[Table of Contents]

[Date Prev][Date Next][Thread Prev][Thread Next][Date Index][Thread Index]

[ARSCLIST] Best practice: mixed acetate and polyester reels with sticky shed

I have Scotch 201 (acetate base) and Scotch 206 (polyester base,
back coated) in two dozen alternating segments.  The Scotch 206 
is very sticky.

I was able to separate the 201 and 206 so that the 206 could be 
baked apart from the 201 (not to be baked).  The STUDER A820 has 
only rolling contact when spooling, and I set the tensions very 
low and the library winding speed at 3 meters/sec.  This allowed 
spooling of the sticky segments, which had to be done prior to
baking in order to separate the polyester from the acetate.

So here are my thoughts and questions:

1.  For future playback, would it be better to splice all the 
    polyester together, each segment separated by leader, and the 
    leaders annotated as to the order of the segments?  Ditto 
    for the acetate.  Pros: Future baking becomes vastly simpler.  
    Downside: the non-sequential segment order needs to be 
    documented in the metadata, in the filenames of the preservation 
    masters, and possibly annotated on the tape itself (on the 
    segment separation leaders).

2.  Or would it be better to re-assemble the reel in its 
    original segment order (alternating polyester/acetate)?
    Pros: we preserve the original order of the tape.  Cons:
    someone in the future may have to repeat the exercise of 
    separating the segments yet again for baking?

3.  I prefer to insert leader between the segments when there is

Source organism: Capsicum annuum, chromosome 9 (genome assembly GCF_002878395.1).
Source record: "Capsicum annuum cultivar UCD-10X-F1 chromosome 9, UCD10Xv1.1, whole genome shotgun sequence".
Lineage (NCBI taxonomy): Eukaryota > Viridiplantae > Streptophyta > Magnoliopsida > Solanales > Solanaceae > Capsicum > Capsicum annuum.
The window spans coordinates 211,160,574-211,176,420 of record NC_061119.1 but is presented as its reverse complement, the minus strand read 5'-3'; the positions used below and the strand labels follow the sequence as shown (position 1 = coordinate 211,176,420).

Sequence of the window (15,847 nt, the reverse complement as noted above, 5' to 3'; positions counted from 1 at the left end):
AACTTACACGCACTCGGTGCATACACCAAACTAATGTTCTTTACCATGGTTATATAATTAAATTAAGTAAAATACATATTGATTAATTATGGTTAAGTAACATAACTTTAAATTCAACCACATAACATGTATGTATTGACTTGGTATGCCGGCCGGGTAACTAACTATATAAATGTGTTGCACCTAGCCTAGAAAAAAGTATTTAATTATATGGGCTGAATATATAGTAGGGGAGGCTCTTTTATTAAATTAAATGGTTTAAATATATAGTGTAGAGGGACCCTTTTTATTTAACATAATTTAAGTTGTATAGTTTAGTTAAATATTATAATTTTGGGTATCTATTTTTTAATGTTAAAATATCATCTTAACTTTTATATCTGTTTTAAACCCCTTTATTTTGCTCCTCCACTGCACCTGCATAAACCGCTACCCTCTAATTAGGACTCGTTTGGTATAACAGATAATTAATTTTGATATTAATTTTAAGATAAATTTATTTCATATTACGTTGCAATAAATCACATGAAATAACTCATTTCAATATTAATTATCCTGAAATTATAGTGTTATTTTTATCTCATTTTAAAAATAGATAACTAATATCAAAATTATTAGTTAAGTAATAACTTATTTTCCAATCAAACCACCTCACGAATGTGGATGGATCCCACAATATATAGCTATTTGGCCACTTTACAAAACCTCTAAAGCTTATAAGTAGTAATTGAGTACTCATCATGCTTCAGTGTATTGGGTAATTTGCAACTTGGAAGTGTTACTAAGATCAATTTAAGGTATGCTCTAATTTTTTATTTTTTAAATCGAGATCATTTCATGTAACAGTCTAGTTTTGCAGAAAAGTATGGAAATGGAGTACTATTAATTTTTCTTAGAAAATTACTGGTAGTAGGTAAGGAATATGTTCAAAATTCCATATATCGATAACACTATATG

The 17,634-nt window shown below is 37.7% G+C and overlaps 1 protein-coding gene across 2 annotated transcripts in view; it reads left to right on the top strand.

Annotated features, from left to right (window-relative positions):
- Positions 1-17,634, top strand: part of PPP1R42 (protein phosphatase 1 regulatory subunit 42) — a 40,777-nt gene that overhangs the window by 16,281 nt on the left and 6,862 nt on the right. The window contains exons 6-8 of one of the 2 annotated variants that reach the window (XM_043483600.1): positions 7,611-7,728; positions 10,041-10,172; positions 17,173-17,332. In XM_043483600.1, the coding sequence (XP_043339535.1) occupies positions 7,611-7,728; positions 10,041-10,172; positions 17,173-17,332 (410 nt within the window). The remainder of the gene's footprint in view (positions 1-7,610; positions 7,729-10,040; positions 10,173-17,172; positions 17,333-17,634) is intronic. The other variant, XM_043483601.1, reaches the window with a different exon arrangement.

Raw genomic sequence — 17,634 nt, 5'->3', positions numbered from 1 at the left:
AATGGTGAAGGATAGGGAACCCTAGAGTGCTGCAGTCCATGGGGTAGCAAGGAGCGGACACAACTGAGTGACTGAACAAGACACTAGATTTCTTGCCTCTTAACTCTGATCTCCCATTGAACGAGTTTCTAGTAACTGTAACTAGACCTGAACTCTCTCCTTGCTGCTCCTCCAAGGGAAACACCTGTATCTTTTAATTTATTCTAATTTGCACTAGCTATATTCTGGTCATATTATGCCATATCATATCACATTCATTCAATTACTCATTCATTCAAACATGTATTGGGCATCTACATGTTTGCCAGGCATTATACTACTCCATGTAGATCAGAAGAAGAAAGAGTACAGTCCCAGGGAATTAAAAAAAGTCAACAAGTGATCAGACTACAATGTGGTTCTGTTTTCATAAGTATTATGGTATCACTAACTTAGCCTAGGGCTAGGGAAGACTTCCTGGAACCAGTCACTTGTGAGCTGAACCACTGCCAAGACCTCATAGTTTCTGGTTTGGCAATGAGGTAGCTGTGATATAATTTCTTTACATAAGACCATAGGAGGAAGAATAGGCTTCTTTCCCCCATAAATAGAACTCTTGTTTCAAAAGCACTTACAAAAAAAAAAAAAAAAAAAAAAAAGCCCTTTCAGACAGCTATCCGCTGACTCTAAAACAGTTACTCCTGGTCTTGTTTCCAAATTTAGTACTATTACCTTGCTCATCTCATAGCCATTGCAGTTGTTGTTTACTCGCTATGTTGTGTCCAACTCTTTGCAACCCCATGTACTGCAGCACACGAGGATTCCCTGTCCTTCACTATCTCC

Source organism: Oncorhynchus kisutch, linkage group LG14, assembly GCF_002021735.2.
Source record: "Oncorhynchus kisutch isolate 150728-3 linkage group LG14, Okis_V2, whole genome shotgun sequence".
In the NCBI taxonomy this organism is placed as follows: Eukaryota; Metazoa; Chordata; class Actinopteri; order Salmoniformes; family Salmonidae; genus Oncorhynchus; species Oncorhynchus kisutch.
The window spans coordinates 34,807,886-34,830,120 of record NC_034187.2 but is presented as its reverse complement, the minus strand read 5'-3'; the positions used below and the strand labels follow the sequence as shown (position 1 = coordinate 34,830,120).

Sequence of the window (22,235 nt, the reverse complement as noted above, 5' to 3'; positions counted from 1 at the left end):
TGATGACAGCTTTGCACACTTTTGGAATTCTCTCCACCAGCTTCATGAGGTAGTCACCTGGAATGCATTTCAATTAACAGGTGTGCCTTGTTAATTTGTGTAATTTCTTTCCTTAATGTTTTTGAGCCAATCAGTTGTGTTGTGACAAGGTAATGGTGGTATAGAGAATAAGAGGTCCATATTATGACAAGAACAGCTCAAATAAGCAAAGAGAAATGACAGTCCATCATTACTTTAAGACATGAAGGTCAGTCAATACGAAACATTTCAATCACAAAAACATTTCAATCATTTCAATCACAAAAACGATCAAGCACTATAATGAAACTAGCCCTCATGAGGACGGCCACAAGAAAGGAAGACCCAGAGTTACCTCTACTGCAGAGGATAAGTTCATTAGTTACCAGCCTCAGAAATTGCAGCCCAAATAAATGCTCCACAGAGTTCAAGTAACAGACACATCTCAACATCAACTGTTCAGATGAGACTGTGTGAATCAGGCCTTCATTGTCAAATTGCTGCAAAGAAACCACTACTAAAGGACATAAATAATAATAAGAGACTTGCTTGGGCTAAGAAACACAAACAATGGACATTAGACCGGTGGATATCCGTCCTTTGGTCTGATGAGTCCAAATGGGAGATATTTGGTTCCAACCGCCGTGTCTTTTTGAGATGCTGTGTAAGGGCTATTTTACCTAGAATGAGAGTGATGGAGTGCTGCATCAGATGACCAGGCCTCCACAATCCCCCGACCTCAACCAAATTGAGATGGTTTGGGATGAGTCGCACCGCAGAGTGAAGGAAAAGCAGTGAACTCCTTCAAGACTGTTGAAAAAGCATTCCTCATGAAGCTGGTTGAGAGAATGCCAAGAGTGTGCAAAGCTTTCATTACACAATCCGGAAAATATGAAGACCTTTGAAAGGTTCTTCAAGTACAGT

azimuth variation between the segments, as it allows for 
    easier identification of each segment and cueing each 
    segment for individual azimuth adjustment (thank goodness
    for calibrated azimuth adjusters).  Cons: you double the
    amount of splices in the tape pack.

To date, I generally perform (2) above - especially if the polyester
segments do not require baking.  I often get Scotch 201 and Scotch 
176 in combination, and this is usually in good shape (ie. no baking
required).  I perform (3) if there is variation in the azimuth between 
polyester and acetate segments.

Just today I was wondering if (1) above would be a better approach
when dealing with sticky shed in a mixed polyester/acetate reel?
Odds are, anyone who will attempt to play such a sticky tape 
in the future will have to go through the exact same exercise of 
separating and baking.  So why not leave things in a better state 
for the next audio preservation engineer?

Eric Jacobs

The Audio Archive, Inc.
tel: 408.221.2128
fax: 408.549.9867
Disc and Tape Audio Transfer Services and Preservation Consulting

[Subject index] [Index for current month] [Table of Contents]